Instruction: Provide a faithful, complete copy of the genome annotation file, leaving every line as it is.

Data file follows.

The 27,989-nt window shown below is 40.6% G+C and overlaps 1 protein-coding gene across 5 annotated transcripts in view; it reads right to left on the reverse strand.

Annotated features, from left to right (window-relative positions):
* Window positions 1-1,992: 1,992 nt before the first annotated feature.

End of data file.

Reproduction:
The 27,989-nt window shown below is 40.6% G+C and overlaps 1 protein-coding gene across 5 annotated transcripts in view; it reads right to left on the reverse strand.

Annotated features, from left to right (window-relative positions):
* Window positions 1-1,992: 1,992 nt before the first annotated feature.